Si Matthies – Wealth Manager Wells Fargo Bank
When exploring a move to Jackson Hole there is much to consider: the beauty of Grand Teton National Park, the proximity of Jackson to some of the best fly fishing in world, endless hiking and biking trails, the cultural opportunities found in our galleries, concert halls and museums and the abundant wildlife throughout Teton County.
Another aspect that future residents should carefully consider is the tax climate found in Wyoming. Wyoming is a very attractive state in which to establish residence because of its lack of income tax (state income tax is constitutionally prohibited), its attractive trust laws (Wyoming allows 1000 year trusts) and no estate or gift taxes at the state level.
These are often convincing factors and the tax savings can mitigate the cost of a move and the establishment of domicile in Jackson Hole in short order. Done right, these factors also allow new residents to enjoy their lives here in Jackson while knowing that they’ll be passing along more of their estate to loved ones generations down the line.
States, in an effort to raise receipts; have become much more aggressive taxing estates, inheritances and gifts. According to a recent article in the Wall Street Journal, 19 states, representing 30%+ of the U.S. population, tax estates of those who die or inheritances passed from an estate to an individual. Most of those states have an exemption amount (that which can pass untaxed) much lower than the current federal exemption of $5.25MM. Only two states (Delaware and Hawaii) mirrors the federal exemption.
So, Wyoming has it all…beautiful scenery, recreational opportunities, a thriving cultural scene and a very advantageous tax regimen. All of these are good reasons to consider Wyoming your new home.
But what about leaving your former domicile? States are paying much greater attention to how you depart. If done incorrectly, you may find yourself owing taxes in a state that you thought that you had left. The courts are littered with cases of states chasing their former residents for taxes owed.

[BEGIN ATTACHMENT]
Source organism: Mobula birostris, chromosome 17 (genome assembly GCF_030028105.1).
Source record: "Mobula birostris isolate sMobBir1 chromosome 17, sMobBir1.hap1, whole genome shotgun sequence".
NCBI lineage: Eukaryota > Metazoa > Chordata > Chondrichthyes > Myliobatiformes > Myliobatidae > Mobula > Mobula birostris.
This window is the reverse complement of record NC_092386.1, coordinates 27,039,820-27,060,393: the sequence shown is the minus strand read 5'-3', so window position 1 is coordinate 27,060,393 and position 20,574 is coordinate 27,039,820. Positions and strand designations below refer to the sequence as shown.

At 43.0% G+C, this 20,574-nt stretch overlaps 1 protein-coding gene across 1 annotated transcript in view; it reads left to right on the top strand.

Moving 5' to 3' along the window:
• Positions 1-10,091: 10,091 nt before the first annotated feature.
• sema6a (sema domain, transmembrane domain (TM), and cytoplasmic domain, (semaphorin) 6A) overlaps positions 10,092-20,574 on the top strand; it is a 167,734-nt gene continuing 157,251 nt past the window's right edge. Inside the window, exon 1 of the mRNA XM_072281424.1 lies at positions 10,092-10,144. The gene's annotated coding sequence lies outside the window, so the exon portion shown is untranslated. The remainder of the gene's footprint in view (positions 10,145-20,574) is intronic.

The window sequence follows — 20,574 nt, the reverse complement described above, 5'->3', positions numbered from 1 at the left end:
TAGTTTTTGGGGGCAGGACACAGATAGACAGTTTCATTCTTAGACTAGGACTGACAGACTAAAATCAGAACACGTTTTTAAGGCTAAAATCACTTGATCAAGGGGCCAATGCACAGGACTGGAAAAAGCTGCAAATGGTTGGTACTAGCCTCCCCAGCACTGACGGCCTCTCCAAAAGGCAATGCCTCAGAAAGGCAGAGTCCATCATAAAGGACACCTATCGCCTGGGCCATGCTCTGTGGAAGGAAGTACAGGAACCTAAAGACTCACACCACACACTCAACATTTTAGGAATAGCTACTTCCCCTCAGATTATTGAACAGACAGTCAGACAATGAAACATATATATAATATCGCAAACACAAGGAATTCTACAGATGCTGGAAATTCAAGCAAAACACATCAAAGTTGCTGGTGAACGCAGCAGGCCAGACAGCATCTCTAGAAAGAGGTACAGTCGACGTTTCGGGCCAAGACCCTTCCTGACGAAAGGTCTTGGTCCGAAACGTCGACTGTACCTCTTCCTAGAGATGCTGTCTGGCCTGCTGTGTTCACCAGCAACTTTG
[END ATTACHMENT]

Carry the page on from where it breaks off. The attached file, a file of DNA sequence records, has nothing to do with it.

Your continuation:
Here are some tips on how to depart:
– Purchase a one-way ticket to Jackson, Wyoming. Keep a copy of all travel receipts and records including additional luggage receipts for at least 2 years.
– Ship all furniture, household items, personal effects, furnishings and any tangible or intangible owned property to Wyoming. That includes cleaning and vacating all storage facilities.
– Use a standard form letter to close all financial accounts including checking, savings, brokerage, money management, credit cards, ATM cards, safe deposit boxes, revolving credit arrangements and any other financial relationships that may represent a relationship within the former state.
– If you own property in the former state and are claiming homestead status, re-characterize to standard property tax rates.
– Surrender your driver’s license.
– Send letters of resignation to all fraternal organizations, religious organizations, non-profit boards of directors, athletic clubs and country clubs.
– Send a form letter to doctors, dentist, optometrist, psychologist and psychiatrist terminating your professional relationship and advising that you are leaving the state and where you’ll be residing.
– Send similar notification to lawyers, accountants, business managers, CPAs and service providers such as domestic help, grounds keepers and schools.
– Complete a change of address form at the post office.
– Terminate your telephone listing.
– Dispose of any cemetery plot or crypt.
– Finally, document all your movement in and out of state. Phone records, credit card records and airplane tickets should be retained for a minimum of three years. These records can be very help at heading off a court date with the state tax commissioner.
Some of this may seem extreme, but many states have become very aggressive chasing former residents, claiming that, based on remaining connections to the state, they have not changed their domicile.